Festival Coverage

Reverb Fest: An Interview with Phil Pucci

The next time your friend looks at you and says “Hey, we should make a music festival!” you should maybe consider it before looking at them like they’re crazy.

That was almost exactly how Reverb Fest got started a year ago by Phil Pucci when he and his girlfriend were hanging out by the Neighborhood Theatre in Charlotte.

“I come up with good ideas all the time but I never follow through with them,“ said Pucci, “My girlfriend was the one who pushed me to start Reverb Fest. We booked a bunch of local bands to play in Charlotte and ended up raising over $2000 for charity.”

The first Reverb Fest benefitted the Chronic Illness Relief Fund (CIRF). It featured local Charlotte bands including Pullman Strike, Late Bloomer, and Hectorina. There was a mini Reverb Fest earlier this year titled “Eskimo Kisses,” also benefitting CIRF.

“The last one we had the first time we got a headliner, Diarrhea Planet. That was pretty special because it clearly indicated we were growing at a fast pace and getting more appreciation.”

This year, for Reverb Fest III: Slamdunks, the festival brought in a regional headliner – Beach Fossils – and expanded from just Charlotte to include other North Carolina acts like Elvis Depressedly, Jackson Scott and Family Bike. The festival this year benefitted the Humane Farming Association.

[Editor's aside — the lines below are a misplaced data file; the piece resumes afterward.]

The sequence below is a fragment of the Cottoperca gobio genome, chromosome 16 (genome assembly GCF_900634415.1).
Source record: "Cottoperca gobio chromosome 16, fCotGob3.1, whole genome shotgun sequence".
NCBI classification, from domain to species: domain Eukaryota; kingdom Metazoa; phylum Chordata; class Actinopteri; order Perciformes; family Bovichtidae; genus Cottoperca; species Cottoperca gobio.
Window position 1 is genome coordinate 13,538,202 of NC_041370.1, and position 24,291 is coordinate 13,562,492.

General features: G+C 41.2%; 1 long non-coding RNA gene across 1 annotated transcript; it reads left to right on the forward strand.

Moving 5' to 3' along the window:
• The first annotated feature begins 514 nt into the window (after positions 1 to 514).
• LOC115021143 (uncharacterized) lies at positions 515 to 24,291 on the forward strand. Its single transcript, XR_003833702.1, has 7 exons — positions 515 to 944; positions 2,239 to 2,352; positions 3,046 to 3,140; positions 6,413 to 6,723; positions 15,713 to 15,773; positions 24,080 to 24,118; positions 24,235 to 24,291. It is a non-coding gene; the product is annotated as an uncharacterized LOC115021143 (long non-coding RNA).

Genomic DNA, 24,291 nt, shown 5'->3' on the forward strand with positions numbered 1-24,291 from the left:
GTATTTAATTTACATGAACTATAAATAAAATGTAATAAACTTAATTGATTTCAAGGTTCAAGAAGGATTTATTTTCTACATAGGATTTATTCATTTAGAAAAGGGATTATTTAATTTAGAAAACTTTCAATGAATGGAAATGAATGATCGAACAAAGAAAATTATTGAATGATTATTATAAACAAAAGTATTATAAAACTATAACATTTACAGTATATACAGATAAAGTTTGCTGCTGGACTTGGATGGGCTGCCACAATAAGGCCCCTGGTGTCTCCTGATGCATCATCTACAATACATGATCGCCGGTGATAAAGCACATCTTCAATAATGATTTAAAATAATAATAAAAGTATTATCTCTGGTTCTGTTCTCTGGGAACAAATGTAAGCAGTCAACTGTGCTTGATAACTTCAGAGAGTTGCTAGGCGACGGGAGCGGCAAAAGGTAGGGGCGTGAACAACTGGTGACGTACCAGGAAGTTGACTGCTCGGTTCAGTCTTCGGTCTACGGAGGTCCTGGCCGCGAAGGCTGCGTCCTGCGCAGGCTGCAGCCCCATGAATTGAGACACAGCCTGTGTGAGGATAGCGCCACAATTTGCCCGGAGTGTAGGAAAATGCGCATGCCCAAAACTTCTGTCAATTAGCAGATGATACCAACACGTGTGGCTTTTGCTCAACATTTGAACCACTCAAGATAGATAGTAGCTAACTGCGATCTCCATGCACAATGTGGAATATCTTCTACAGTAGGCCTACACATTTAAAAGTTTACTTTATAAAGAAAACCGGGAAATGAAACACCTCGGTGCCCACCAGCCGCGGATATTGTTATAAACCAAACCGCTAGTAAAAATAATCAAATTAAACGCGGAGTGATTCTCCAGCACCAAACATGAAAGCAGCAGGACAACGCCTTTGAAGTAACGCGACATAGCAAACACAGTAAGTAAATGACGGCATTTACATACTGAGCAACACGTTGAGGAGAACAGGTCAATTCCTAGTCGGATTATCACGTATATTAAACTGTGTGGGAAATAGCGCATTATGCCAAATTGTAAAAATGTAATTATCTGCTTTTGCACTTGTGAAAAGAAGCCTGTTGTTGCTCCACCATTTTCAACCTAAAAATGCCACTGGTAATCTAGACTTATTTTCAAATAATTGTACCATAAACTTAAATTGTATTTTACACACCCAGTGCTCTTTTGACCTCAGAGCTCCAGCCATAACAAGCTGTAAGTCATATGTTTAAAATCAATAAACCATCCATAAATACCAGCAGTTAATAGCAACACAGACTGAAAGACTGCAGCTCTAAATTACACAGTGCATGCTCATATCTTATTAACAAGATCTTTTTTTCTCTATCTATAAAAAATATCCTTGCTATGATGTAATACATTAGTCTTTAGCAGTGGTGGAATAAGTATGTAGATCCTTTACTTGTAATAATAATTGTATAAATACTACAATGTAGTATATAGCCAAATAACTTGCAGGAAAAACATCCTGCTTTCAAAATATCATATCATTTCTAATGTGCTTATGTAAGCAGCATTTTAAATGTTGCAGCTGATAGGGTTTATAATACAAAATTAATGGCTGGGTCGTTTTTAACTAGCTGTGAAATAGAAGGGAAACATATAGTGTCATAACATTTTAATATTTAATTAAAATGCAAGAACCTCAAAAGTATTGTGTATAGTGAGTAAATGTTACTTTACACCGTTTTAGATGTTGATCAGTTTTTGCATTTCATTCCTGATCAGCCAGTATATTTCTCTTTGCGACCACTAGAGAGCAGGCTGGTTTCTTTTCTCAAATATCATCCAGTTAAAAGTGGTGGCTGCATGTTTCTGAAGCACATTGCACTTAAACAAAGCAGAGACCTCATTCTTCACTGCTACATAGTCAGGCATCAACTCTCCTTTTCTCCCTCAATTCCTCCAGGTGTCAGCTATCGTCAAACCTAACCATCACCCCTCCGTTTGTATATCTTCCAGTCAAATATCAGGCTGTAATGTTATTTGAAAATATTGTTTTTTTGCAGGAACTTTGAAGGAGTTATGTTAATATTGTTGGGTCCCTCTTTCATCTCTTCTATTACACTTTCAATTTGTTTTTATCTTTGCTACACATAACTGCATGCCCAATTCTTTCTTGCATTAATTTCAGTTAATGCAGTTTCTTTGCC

Pucci, a member of Charlotte bands Aggrocragg, Serfs, and Melt, believes Reverb Fest is unique from other music festivals in the area for multiple reasons.

“We try to get a lot of under the radar acts to play with bigger headliners. We have lots of these smaller bands playing with these big acts that they normally never would be able to perform with,” he explained “We also put a lot of emphasis on younger bands, people in their 20s…bands playing their first shows…some might just get passed up on other festivals. 

“There’s also a pretty big DIY aspect to it. I think a lot of other music festivals lose that DIY feel eventually – which is perfectly fine, they’re still great – but it’s definitely something I want to hold onto with Reverb Fest,” said Pucci.

Pucci hopes the festival will continue to grow in the future – possibly to a 3-day event – but definitely wants it to stay in Charlotte.

“I want Charlotte to have an alternative music festival destination for people in the region…something to help put Charlotte on the map,” said Pucci.

Wherever it’s headed, Reverb Fest has already left a lasting impression on the Charlotte area.